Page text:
Matteo Loglio, founder of the creative studio Oiooio.studio
On a cold September morning in 2017, a red buoy floated through the waters of the Somerset Coal Canal as it passed through Bath, England. A handful of environmental sensors were traveling in its guts, thanks to which we know it was 8:25, there was a 10% luminosity, the thermometer read 9 degrees and we have the exact coordinates of the small ship (N 51º 21 ′ 35,744 ′ 'and Or 2º 18 ′ 45.086 ′ '). That day, the channel wrote its first verses:
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Among the creations that Loglio has contributed are a calculator to implement a fairer distribution of taxes, a musical synthesizer that anyone can use and even build, a digital cryptocurrency money box for children, a search engine for works of art that can be consult by drawing with your finger or a robot that learns to recognize the objects around it. What happens if the products designed in Oio or in collaborations with Google do not end up catching on with the general public? “We are not trying to save the world with our projects or radically change the way people think or work. Mainly we want to add a bit of enjoyment and fun to the day to day ”. They measure success based on small achievements: imagining a product, making it real, managing to carry out a small production. “In big technology there is a very marked Silicon Valley footprint. Your goal is to change the world from above. Tell you how to use technology. But I think there are more and more small companies with a more organic approach. ”
For Loglio, the next revolution in our technological uses and customs will occur little by little:“ There is a great opportunity to propose alternative visions that are not necessarily those of Silicon Valley or those that finance venture capital funds. We want to create a more humane approach that presents technology in an understandable way for the people who actually consume it. ”
The children's book just published by the Italian designer fits in with this objective: Many Intelligences is a journey through the intelligences that surround us . From that of a starfish to that of a virtual assistant, through ours. “Taking complexity and turning it into something simple, beautiful and enjoyable is a good part of my job and what we do at Oio. And kids are the perfect testing ground, because if they get it, anybody will. There is definitely a great need for education, not just to familiarize ourselves with the way technology works, but with its implications in our daily lives. There are many questions for which we have no answer, but talking about it is the first step. ”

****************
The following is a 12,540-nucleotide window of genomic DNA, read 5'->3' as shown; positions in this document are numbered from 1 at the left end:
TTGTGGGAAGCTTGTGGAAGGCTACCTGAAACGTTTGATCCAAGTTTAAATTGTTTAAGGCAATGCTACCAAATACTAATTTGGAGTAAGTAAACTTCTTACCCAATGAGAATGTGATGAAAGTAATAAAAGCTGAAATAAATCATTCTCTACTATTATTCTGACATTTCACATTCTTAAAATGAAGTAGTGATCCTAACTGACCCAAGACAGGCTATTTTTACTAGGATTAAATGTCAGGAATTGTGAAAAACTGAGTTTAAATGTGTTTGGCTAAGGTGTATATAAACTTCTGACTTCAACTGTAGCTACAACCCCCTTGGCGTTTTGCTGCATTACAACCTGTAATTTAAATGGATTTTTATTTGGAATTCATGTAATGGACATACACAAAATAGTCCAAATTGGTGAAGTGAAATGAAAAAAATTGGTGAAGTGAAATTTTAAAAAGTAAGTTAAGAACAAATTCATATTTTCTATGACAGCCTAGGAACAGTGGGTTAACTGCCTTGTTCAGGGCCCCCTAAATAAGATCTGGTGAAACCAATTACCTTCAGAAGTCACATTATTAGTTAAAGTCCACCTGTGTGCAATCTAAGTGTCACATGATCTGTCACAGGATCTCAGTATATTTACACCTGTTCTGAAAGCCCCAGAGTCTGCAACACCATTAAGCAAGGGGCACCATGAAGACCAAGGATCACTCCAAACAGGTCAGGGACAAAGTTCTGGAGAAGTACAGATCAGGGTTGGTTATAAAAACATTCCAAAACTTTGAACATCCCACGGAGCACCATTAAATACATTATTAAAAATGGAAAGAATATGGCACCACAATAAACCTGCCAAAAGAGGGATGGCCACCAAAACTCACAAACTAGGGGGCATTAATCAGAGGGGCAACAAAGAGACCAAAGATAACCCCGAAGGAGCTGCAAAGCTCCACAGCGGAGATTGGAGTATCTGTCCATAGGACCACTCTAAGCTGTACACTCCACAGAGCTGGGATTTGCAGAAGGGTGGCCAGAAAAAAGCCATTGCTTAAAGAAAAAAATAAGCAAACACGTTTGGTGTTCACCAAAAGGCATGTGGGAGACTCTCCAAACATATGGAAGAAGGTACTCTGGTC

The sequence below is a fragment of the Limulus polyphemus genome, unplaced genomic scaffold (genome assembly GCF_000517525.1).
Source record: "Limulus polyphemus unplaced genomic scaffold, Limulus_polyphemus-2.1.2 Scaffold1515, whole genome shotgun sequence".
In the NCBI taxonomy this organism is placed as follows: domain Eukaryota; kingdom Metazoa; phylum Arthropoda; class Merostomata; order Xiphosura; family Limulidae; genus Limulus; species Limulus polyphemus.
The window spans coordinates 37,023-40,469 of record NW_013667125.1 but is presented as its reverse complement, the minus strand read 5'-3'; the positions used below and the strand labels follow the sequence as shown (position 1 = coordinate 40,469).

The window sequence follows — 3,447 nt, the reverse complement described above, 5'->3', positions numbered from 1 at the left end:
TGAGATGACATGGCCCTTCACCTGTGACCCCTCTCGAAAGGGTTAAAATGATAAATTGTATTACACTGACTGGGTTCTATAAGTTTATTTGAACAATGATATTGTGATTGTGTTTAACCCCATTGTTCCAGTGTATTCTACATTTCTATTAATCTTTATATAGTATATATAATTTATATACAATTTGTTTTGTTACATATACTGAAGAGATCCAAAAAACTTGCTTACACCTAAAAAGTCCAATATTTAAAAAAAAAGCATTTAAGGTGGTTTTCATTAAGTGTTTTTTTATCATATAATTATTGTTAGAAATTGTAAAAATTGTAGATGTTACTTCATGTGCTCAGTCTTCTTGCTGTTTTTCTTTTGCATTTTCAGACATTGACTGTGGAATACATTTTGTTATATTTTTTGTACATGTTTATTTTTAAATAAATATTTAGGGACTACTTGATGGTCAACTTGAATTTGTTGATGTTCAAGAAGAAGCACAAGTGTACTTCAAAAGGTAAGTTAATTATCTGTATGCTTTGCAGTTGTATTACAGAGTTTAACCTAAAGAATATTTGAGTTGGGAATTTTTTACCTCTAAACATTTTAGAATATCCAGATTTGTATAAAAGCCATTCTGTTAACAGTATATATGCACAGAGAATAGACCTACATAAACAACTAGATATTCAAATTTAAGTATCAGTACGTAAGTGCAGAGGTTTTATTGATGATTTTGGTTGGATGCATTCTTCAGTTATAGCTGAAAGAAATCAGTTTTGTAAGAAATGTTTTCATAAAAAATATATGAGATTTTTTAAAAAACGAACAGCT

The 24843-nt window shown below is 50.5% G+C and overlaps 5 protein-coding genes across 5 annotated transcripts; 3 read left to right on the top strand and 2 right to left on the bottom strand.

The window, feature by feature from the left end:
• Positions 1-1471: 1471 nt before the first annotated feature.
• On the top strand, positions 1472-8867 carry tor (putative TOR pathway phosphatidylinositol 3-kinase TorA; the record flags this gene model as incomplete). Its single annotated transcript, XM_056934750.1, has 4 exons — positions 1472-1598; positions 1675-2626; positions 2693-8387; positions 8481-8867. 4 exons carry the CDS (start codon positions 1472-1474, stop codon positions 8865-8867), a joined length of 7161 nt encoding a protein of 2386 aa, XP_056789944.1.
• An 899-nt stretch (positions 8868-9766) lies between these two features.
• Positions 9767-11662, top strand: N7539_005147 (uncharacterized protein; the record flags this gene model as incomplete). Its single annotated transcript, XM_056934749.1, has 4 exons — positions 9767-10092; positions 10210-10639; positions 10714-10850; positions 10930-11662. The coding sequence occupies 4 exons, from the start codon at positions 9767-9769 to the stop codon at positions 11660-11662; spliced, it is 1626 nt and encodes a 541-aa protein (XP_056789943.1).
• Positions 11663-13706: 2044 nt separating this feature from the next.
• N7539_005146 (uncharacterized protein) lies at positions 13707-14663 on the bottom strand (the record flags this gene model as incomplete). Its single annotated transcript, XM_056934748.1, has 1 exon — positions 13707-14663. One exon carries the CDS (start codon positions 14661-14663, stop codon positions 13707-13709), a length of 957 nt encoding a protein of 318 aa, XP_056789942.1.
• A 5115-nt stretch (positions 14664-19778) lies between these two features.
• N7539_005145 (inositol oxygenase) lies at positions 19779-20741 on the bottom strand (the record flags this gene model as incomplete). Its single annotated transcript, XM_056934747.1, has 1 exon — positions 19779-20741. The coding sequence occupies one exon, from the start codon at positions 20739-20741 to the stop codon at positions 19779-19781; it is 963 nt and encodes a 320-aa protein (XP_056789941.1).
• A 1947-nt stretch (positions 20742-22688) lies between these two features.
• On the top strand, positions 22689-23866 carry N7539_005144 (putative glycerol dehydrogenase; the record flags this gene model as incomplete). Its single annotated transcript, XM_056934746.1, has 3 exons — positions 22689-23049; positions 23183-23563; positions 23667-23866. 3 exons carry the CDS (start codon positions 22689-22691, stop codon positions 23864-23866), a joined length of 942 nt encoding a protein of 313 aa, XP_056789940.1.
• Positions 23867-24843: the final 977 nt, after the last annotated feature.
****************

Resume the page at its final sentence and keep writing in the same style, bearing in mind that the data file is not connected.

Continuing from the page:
Alto, the robot that
points out Just last week one of the projects in which Loglio participated during his time at Google Creative was presented Lab: Stop. This simple robot has three main parts: two arms, a camera and a button. "Basically he can learn to recognize different objects." When Alto stands before an object that he has seen before, he points to it to confirm that he recognizes it. "It is a very small experiment, but it shows what I think is the future of interaction," says the designer. In that future, our relationship with technology is more open. There is no single way of doing things and a button to turn on and off, but endless possibilities that rely on the ability of these objects to learn by themselves.
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